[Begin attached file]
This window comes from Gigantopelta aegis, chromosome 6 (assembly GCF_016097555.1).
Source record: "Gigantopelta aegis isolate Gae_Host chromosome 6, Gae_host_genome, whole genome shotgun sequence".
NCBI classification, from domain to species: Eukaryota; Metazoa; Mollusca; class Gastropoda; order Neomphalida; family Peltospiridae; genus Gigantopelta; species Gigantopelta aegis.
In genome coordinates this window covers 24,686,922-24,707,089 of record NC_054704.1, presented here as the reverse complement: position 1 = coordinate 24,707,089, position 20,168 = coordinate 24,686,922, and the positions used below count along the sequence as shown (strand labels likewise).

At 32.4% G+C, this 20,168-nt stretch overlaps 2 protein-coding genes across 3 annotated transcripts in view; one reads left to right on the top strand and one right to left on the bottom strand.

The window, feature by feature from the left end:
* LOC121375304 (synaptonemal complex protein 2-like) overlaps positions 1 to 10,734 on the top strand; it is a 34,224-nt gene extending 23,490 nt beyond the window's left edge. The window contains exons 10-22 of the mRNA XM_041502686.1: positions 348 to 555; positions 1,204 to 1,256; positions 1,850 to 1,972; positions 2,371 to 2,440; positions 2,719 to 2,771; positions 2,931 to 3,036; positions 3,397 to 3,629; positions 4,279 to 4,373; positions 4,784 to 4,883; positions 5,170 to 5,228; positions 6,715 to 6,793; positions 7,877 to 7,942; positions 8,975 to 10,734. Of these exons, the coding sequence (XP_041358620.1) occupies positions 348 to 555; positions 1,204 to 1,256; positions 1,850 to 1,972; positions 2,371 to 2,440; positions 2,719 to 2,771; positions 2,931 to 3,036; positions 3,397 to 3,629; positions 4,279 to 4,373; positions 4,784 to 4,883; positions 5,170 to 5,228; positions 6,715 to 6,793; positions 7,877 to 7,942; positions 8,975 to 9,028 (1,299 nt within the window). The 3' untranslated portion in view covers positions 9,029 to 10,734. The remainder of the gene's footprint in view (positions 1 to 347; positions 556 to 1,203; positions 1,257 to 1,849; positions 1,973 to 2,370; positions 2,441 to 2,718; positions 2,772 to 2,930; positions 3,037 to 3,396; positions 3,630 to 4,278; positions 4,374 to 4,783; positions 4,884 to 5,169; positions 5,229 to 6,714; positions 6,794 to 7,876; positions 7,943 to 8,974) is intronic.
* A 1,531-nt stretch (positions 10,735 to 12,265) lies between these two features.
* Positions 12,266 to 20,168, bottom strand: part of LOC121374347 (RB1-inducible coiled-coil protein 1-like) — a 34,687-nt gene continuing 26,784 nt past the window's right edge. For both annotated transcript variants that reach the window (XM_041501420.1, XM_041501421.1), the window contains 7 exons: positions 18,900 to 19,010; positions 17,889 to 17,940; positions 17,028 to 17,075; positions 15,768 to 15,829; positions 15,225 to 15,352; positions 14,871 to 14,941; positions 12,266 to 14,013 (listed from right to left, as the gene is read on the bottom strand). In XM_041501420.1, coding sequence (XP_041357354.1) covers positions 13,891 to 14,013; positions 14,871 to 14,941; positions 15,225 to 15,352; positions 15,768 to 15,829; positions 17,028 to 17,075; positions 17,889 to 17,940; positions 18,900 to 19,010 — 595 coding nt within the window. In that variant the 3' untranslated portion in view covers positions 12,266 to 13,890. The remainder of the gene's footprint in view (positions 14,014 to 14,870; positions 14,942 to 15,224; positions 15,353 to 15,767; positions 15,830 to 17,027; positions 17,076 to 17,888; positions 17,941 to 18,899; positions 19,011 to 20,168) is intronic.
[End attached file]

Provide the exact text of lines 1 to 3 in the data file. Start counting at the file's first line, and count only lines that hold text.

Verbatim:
This window comes from Gigantopelta aegis, chromosome 6 (assembly GCF_016097555.1).
Source record: "Gigantopelta aegis isolate Gae_Host chromosome 6, Gae_host_genome, whole genome shotgun sequence".
NCBI classification, from domain to species: Eukaryota; Metazoa; Mollusca; class Gastropoda; order Neomphalida; family Peltospiridae; genus Gigantopelta; species Gigantopelta aegis.